Every child is an artist.

Their early drawings all have a bright yellow sun above smiling stick-like figures standing among loopy red flowers on a  green line—the edge of the earth.  There might even be a few dabs of blue for the sky.  Shades of crayon brilliance.

Are children born knowing that the sun is a yellow circle with rays in the upper corner of your drawing paper?

And, if you’re like Picasso’s parents, you save every drawing your child makes.  Not just for the refrigerator door, but for posterity.

We love to see our children’s creations and we dutifully praise their work.  When your child draws a picture of Mommy, we express delight, even though the drawing looks like a pineapple eating an antelope of some kind.

Yes, we all agree with Picasso’s parents: my child may be a genius in the making, too.

Picasso was a child prodigy.  As a boy, he drew like Raphael, he said, and that it took him a lifetime to learn to draw like a child.  Sadly, he never learned to put a bright yellow sun in the corner. (Guernica has a sun in the sky or is it an eyeball with a lamp in it?)  Maybe Picasso never found what he called the “genius of childhood.”

So, congratulations, your 9-year old is already ahead of Picasso.

But, sadly, by age 18, most American children are no longer artists.  They no longer draw the indecipherable scribbles that showed such promise.  They no longer even seem creative.

They become sullen, indecipherable teenagers.  Every ounce of creative juice drained from their souls as if the Army Corps of Engineers were running the schools.

We all believe that this is true, that American schools despise imagination and drum it out of every child so that it’s gone by high school graduation.  We believe that our children enter Kindergarten with active, fruitful imaginations and graduate 13 years later with imaginations as sharp as a banana.

But, where is the evidence that proves this myth?  We’ve all read and hear enough anecdotes to make it seem believable.  You can walk into a classroom of 2nd or 3rd graders and you can feel them bubbling with ideas and imagination.  And, many adults can tell you how their creative dreams were squelched, ignored and denied in school.

Certainly, American schools can do much more to foster creativity by supporting individual imagination.  (H-IQ is also a tool to increase the importance of creative work in the schools.)  But, the equation of imagination in and silence out in 13 years may have more to do with maturation rather than schools.

In the early grades, children learn how the world fits together and they are eager to talk about it.  When they bump into the gaps in their knowledge of the world, they improvise or guess, searching for the associations that make the world comprehensible.  For example, when I taught songwriting in grade schools, I would open my guitar case and, without prompting, children would announce, uninvited, their associations with my guitar:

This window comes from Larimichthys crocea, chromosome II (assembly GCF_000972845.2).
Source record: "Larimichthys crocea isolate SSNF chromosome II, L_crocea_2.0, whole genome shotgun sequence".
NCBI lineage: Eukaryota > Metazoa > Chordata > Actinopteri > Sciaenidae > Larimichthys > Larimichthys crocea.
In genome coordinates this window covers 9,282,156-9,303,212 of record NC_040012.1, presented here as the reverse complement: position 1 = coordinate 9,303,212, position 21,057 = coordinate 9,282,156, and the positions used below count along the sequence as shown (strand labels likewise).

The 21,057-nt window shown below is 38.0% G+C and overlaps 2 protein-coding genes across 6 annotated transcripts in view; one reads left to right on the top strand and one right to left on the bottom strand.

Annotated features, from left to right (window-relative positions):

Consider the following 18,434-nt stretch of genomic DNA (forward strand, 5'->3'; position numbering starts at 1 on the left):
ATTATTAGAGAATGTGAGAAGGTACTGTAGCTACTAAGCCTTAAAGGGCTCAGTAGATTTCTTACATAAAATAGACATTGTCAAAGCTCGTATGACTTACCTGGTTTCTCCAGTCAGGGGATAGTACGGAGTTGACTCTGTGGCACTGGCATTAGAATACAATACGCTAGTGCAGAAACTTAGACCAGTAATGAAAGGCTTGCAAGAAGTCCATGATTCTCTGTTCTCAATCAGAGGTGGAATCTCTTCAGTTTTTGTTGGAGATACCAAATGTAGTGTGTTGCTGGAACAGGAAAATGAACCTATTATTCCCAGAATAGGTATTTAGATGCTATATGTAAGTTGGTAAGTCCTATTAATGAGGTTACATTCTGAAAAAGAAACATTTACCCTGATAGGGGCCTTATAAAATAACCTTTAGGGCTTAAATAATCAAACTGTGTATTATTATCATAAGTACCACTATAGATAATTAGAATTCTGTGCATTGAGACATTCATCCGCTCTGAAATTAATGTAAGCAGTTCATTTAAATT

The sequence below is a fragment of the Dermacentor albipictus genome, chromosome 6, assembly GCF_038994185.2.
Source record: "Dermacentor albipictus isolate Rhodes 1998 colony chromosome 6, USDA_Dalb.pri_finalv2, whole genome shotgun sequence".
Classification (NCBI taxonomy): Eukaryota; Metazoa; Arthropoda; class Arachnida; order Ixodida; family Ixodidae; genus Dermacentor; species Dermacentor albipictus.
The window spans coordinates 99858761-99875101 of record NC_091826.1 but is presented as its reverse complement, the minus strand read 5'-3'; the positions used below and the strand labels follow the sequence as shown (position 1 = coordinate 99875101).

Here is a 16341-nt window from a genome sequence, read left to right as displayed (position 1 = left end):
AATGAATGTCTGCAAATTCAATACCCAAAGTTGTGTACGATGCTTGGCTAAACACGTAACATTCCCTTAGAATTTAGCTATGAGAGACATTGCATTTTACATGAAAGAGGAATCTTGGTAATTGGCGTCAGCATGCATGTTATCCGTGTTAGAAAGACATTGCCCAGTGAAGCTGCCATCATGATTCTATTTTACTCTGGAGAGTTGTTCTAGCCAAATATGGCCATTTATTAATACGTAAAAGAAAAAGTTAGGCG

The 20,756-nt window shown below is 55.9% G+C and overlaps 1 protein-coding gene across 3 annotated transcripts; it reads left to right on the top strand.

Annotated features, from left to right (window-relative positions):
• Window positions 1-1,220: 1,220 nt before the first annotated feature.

Child #1: “My uncle has a guitar.”

Child #2: “We have a dog.”

Child #3: “We went downtown last night.”

At first glance, there is no connection between these three statements.  Except…I’m a guest with a guitar that is important to me.  Child #1’s association is clear: he’s no stranger to guitars.  Child #2 has a dog, not quite a guitar, but something that is important to her.  And speaking of what’s important, Child #3 wants us to know that going downtown with her family was as important as any dog or guitar.  So, there.

In a few years, these children will learn that dogs, guitars and downtown excursions are not associations older people normally make.  But, at that young age, you try everything to imagine the world beyond your ken.  This unpredictability strikes adults as imaginative or “creative.”

So, as children reel off associations like blindfolded bingo callers, we see their imaginations at work, predicting how the world fits together.

Fast forward to high school.  Now, these same children wouldn’t be caught dead associating a pet with a musical instrument.  However, their imaginations are still active.  But, now they are asking not how the world fits together, but rather how do I fit into the world?  They have moved from external questions to internal questions.  The uncertainty of fitting in keeps these questions inside or shared with trusted friends.  The bingo calling of associations has given way to unspoken reflection.

The children who once channeled their imaginations outward, now turn their imaginations inward.

High school students may not be openly involved in creative work (though many are) that doesn’t mean that their imaginations have evaporated.

Ask any principal about high school pranks.  They will tell that student imagination overflows—into the wrong places.

Imagination doesn’t go away in the inexorable march to adulthood.  It gets re-channeled from predicting the world to predicting the self.

I hope your parents kept all your art work.  They are sitting on a gold mine.  Especially, if the yellow sun is floating in an upper corner.  It’s tangible proof that you have a productive imagination.